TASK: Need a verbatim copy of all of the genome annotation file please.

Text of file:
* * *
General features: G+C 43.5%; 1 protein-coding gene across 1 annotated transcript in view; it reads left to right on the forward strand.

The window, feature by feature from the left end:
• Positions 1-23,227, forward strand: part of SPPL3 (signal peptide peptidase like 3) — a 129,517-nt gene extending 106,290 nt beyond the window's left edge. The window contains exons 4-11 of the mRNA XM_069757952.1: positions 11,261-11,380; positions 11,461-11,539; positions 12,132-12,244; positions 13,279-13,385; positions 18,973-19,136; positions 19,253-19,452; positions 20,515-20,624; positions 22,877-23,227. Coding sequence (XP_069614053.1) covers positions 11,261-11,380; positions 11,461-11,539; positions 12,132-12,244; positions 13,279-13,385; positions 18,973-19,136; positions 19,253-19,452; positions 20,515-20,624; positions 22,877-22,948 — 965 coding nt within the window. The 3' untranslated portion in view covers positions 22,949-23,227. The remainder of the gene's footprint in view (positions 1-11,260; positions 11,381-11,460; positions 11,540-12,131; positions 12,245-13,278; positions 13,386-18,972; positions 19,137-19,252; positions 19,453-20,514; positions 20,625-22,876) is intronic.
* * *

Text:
General features: G+C 43.5%; 1 protein-coding gene across 1 annotated transcript in view; it reads left to right on the forward strand.

The window, feature by feature from the left end:
• Positions 1-23,227, forward strand: part of SPPL3 (signal peptide peptidase like 3) — a 129,517-nt gene extending 106,290 nt beyond the window's left edge. The window contains exons 4-11 of the mRNA XM_069757952.1: positions 11,261-11,380; positions 11,461-11,539; positions 12,132-12,244; positions 13,279-13,385; positions 18,973-19,136; positions 19,253-19,452; positions 20,515-20,624; positions 22,877-23,227. Coding sequence (XP_069614053.1) covers positions 11,261-11,380; positions 11,461-11,539; positions 12,132-12,244; positions 13,279-13,385; positions 18,973-19,136; positions 19,253-19,452; positions 20,515-20,624; positions 22,877-22,948 — 965 coding nt within the window. The 3' untranslated portion in view covers positions 22,949-23,227. The remainder of the gene's footprint in view (positions 1-11,260; positions 11,381-11,460; positions 11,540-12,131; positions 12,245-13,278; positions 13,386-18,972; positions 19,137-19,252; positions 19,453-20,514; positions 20,625-22,876) is intronic.